Forget Creativity at Your Own Risk – Creating Content

When it comes to content marketing — the hot new world of social media, blogging and whatnot — there are basically two steps.

  1. Create content
  2. Distribute content

Within those steps, you have a dozen other things going on, to be sure. Planning, design, measurement, etc. But at its heart, you have these two steps.

As a content marketer, I sign up for tons of emails and spend time scouring the web for ways to increase my knowledge and improve my skills. I’ve come to a few conclusions about the general push of marketing blogs, emails, webinars and conferences.

More than 95 percent of them focus on step two. It’s true because I even made a pie chart that says so.


For example, I just spent my lunch hour in a webinar boasting hints and tricks about using Facebook, LinkedIn and Twitter with top people from those organizations. Twenty minutes was spent discussing how to make a page for your business.

Worse yet are the decoys like, “Creating Compelling Content Using Social Media: 4 Steps,” from the Content Marketing Institute. You think for one brief instant that you may learn something about creating content. But then you click on it, and 3 of the 4 steps are about distribution. And the one step that is about creation mostly just says, “create something.”

I wonder if it feels much the same way for AV blogs. Is there something you wish you’d find every time you open a new article, only to be disappointed once again with focus on the same old things?

When it comes to content marketing, it’s way easier to tell people they are doing it wrong in step two. There are actionable steps that can be laid out in a clear path with that step. There are services that you can sell people regarding that step — emailing, tracking, measurement, data collection, etc. You can make them believe that the key to great marketing is just a mathematical act of solving distribution and approval problems — like last year’s Oreo Super Bowl Tweet that shows up as the defining example in half the articles and presentations out there on content marketing. That tweet has 13 people listed as getting credit for it, including one that quit because how ridiculous the marketing industry has become for giving awards for a getting an otherwise normal ad out in a timely fashion.

joel-MorpheusPic-0414Problem is, if you have nothing but junky content to distribute, what’s the point? We need more content about creating content!

I don’t want to be a complainy-pants without offering some sort of modest solution to the issue I raised. So consider the rest of this my own version of the content creation advice I hope to see whenever I’m duped into viewing another marketing blog post under false pretenses.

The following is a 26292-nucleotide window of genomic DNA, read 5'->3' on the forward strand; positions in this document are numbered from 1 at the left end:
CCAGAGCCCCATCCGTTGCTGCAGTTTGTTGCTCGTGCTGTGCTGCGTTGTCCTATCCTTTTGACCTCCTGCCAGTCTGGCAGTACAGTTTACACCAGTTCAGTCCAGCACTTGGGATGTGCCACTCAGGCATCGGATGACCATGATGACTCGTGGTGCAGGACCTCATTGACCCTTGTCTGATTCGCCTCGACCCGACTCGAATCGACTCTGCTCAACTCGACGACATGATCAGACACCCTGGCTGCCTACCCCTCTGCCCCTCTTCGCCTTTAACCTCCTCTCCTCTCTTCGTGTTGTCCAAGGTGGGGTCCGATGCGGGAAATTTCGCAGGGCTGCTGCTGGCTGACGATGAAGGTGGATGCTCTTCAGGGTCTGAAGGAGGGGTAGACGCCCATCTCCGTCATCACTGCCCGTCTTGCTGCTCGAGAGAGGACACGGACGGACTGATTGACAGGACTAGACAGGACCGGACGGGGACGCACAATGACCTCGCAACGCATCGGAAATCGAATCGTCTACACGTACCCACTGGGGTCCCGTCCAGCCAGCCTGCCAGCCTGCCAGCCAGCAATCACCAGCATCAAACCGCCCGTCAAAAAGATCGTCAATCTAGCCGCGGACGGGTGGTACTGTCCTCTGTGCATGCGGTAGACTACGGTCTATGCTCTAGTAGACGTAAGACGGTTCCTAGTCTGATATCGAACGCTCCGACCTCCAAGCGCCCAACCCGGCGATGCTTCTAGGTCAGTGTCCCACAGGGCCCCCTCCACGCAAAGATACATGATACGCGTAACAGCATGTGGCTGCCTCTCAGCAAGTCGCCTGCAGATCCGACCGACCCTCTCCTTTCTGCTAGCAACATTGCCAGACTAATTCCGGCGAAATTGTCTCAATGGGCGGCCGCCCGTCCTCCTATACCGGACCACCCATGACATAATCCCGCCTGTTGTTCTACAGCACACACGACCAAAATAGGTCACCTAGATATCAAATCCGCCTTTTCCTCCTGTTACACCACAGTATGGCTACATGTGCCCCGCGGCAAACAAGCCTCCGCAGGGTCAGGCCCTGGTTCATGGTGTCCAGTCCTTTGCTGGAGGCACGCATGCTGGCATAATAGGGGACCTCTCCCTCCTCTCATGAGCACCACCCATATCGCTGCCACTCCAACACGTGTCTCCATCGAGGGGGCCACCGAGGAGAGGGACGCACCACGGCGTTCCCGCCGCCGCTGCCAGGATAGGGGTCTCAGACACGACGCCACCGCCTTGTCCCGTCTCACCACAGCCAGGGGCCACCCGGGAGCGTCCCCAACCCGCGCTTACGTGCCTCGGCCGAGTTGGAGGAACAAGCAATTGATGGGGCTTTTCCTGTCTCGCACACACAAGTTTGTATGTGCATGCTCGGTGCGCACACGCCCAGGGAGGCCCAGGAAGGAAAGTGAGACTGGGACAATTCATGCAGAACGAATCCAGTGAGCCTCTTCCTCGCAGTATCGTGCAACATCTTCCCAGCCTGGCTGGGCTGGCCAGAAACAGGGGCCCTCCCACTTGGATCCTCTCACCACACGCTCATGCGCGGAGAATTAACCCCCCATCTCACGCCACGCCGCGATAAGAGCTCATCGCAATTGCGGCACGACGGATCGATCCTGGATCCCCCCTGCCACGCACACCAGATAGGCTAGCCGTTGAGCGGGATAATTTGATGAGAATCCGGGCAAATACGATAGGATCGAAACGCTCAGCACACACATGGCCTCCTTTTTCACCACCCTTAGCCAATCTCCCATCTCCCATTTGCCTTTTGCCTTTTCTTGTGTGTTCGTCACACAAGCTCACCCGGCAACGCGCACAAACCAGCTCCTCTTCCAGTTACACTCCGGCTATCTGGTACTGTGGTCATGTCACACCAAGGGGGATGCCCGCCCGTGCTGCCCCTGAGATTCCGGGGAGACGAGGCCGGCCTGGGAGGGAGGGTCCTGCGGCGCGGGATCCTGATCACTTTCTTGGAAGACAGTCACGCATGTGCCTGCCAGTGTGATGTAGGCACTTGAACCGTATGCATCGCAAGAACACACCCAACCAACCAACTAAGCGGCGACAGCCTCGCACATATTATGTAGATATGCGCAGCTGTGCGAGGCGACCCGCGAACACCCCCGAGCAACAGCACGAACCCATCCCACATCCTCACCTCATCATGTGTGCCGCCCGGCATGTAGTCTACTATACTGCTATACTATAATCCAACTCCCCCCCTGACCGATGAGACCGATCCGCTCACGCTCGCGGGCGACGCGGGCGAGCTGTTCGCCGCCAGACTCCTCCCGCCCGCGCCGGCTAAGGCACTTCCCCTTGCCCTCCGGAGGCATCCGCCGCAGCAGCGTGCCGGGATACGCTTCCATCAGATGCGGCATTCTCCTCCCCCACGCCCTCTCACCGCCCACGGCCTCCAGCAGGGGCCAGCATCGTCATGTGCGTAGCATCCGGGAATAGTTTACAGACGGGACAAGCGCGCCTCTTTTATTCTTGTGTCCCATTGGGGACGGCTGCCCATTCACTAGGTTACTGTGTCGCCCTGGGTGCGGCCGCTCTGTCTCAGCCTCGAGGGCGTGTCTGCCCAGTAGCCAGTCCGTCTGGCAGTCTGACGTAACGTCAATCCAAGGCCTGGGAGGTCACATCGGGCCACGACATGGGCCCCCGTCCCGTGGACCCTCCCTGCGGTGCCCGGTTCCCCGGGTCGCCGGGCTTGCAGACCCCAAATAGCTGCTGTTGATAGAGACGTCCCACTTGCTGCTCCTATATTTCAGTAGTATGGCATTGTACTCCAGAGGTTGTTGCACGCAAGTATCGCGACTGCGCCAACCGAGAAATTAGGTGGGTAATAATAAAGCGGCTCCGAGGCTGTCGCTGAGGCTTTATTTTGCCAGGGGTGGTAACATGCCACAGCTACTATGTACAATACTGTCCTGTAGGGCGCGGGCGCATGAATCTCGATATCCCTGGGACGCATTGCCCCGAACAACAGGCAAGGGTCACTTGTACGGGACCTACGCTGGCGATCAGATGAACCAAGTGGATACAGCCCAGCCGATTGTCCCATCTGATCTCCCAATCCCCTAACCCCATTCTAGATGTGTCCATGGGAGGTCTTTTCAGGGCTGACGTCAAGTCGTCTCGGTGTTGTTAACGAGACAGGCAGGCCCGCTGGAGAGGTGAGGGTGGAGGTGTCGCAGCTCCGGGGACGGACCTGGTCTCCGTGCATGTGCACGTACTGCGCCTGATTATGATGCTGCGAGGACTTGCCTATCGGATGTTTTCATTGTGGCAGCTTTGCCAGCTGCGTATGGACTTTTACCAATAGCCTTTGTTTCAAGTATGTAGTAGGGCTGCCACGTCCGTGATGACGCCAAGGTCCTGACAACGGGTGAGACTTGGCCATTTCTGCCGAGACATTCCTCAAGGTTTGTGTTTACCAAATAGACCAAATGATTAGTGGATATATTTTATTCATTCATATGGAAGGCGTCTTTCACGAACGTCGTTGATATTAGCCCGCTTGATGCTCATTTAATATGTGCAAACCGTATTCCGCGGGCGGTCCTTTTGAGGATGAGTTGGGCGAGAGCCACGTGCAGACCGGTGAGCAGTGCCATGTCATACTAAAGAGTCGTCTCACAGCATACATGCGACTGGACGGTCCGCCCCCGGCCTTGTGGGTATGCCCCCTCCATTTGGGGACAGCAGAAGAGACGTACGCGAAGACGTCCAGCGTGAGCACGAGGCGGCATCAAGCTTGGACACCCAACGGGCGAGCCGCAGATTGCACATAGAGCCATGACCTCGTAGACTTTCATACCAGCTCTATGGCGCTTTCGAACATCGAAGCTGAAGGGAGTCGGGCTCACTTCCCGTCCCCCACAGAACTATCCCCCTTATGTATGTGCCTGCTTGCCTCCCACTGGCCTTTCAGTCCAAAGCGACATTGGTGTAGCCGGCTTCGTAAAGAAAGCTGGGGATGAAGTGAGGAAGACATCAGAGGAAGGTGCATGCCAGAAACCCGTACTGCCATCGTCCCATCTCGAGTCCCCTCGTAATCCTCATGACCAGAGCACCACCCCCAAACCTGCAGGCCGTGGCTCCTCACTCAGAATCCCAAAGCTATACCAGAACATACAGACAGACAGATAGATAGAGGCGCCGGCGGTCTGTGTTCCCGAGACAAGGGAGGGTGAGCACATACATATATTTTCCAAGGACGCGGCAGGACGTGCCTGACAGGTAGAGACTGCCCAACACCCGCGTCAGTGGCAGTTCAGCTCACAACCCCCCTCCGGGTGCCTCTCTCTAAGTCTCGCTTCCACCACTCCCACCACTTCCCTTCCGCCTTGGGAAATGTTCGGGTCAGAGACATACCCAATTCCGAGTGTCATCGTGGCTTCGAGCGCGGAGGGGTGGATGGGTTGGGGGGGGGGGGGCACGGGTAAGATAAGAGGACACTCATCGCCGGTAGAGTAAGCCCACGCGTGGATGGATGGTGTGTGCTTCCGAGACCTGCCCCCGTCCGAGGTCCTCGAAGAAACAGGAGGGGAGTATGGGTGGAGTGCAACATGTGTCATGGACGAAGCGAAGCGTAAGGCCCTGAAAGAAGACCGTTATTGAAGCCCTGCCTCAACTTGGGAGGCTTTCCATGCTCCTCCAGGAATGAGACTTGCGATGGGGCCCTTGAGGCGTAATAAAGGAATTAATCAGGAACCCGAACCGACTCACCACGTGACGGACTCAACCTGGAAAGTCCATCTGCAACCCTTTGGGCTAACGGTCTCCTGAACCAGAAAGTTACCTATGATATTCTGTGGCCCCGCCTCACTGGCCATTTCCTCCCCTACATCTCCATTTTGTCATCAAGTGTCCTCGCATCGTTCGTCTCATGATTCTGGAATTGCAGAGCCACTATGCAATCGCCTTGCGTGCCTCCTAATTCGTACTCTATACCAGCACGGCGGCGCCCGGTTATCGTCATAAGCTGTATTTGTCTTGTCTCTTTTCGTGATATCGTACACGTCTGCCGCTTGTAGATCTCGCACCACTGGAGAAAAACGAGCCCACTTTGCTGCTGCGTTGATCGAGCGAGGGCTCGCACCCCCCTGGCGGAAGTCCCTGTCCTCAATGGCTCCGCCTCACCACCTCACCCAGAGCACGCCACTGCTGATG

If you find yourself joining the content marketing revolution with your AV business, a problem you may run into is generating creative content at a regular pace. Finding the creative energy, the wellspring of ideas for content, the ability to write a lot and often, can be incredibly difficult for newcomers and seasoned pros alike.

Finding good tips and tricks on creating content is a needle in a haystack proposition. Part of this might be due to the variables — every business is different, so it is incredibly difficult to write advice that can apply to a large swath of people. One way to tackle this problem is look at how creative writers approach their work.

There are ways to grow your creative side to help provide the ability to generate large amounts of compelling content. Here are some basic tips for replenishing your inner storyteller with fresh energy. They vary in degree of difficulty or level of time investment, so use them or modify as you wish depending on how depleted your store of creativity has become over time.

Five tips on increasing your creativity so you can write better content:

  1. Check out conferences and classes on actual creative processes. Marketers talk a lot about the return to story, but they don’t do very well explaining how to do that. I’d suggest checking out a narrative journalism conference like this one in Boston, or creative nonfiction and fiction courses. All of them have more potential to teach storytelling technique and the discipline required for creative practice.
  2. Work on creative endeavors outside of your normal area of work. It’s amazing how what we do outside of work influences and feeds what we do at work. Write in a journal, write a song, write about something you don’t ordinarily write about (like food) to the best of your ability. Understand that they probably, and rightfully, will never see the light of day. That’s not the point. Keeping the internal creative engine/muscle moving is the best way I’ve found to produce great work. There’s a reason several AV bloggers also write about other passions.
  3. Devour creativity whenever you can. Art exhibits, concerts, plays — the more interactive the better. TV and headphones don’t work as well, in my opinion (but find what works for you). You need to feel the music vibrating your neck hairs, to touch the weathered pages of a book, to experience art in person. You’ll be surprised how something you experienced years ago can inform or influence a piece you are doing for work.
  4. Remember Ernest Hemmingway: “In order to write about life first you must live it.” Stuck in your writing? Give your unconscious mind a chance to solve the creative problems you are trying to solve by letting them roll around in the back of your head while you do other things.
  5. Fail fail fail fail fail fail fail fail fail fail fail. Then fail some more. Learn from each failure. Learn mostly that being afraid of failing is the surest way to create bland garbage.

Hope that helps. I’d love to hear what other content creators in the field do to keep their creativity going.